Train derailment survivor glad to be alive
An injured passenger of Sunday's fatal Via Rail derailment in Burlington, Ont., says she is just glad to be alive.
Susan Easterbrook is still in hospital days after the derailment which killed three Via Rail employees in the locomotive portion of the train — directly in front of where Easterbrook and her husband were sitting.
"I am just glad to be here and alive," Easterbrook said from her hospital bed.
She suffered a punctured lung, four broken ribs and a fractured collarbone.
She and her husband Wayne were on their way home to Kingston, Ont., from a holiday in Niagara Falls, Ont. Wayne Easterbrook recalled hearing screams as the train veered off the tracks.
"I could see our friend Brenda, the look on her face, it was terror, and then you could hear people start to scream, " he said.
Wayne Easterbrook has been credited by other passengers for helping keep others calm and helping them off the train.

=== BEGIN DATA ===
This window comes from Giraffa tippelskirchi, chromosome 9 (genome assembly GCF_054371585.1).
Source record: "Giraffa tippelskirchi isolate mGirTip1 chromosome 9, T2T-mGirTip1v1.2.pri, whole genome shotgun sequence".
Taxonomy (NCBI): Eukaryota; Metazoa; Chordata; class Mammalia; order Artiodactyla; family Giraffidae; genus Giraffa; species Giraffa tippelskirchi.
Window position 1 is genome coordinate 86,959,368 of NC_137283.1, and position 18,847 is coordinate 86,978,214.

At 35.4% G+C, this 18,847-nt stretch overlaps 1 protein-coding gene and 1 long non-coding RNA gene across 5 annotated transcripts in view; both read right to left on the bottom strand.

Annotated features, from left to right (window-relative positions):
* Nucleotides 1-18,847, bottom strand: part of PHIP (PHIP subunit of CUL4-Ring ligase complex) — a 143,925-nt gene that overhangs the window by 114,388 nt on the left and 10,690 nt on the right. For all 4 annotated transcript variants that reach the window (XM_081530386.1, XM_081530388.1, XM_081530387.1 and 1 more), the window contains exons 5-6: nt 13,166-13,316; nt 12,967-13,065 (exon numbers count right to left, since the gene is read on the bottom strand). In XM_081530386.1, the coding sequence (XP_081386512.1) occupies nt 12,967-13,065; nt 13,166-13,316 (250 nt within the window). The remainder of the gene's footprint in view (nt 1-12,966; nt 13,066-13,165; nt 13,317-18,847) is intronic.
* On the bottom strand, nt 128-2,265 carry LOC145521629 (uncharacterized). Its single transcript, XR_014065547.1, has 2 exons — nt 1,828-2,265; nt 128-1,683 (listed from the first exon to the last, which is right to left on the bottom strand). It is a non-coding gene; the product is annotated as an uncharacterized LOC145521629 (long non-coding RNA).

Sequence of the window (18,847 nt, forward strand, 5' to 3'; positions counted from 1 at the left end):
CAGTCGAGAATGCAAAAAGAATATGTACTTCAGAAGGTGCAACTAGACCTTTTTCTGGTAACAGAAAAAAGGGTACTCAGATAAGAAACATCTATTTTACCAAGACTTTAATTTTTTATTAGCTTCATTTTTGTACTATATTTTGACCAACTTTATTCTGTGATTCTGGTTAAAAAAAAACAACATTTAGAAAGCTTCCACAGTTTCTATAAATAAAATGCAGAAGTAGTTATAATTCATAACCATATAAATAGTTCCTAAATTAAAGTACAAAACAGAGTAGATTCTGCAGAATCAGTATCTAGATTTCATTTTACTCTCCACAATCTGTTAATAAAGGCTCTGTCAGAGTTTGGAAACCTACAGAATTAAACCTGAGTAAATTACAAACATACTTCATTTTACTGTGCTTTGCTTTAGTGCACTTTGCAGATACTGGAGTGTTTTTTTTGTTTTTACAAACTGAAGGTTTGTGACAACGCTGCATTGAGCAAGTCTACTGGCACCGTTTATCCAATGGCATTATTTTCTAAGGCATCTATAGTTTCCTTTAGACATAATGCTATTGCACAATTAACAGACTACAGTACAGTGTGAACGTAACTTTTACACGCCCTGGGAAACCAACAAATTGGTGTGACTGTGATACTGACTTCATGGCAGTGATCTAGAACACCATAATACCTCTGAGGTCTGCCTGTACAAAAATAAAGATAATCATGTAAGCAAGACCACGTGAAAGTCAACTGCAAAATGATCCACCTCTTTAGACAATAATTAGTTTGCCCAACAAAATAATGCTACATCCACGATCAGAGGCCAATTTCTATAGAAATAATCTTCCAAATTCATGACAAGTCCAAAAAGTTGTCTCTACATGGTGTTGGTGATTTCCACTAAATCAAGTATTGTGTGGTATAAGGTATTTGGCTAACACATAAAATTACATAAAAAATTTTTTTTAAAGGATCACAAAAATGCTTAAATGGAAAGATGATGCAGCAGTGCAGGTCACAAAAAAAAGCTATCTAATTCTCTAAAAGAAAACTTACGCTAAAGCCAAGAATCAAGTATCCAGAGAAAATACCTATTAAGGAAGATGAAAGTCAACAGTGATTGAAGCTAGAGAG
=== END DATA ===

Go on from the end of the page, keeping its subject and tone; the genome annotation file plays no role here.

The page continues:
The locomotive was removed from the tracks Tuesday and was taken to a secure holding facility where investigators could pore over the wreckage as they work to find the cause.
The Transportation Safety Board refused to comment on the progress of their investigation Tuesday, but have said the black box would be key in the search for answers. The train's speed, brake pressure, when the brakes were applied, and whether the whistle was blowing can all be ascertained from the data held in the device.
Via reported that train operations in the area had returned to normal by late Tuesday afternoon.
"The trains are back on the track today," said Via spokeswoman Michelle Lamarche.
With files from The Canadian Press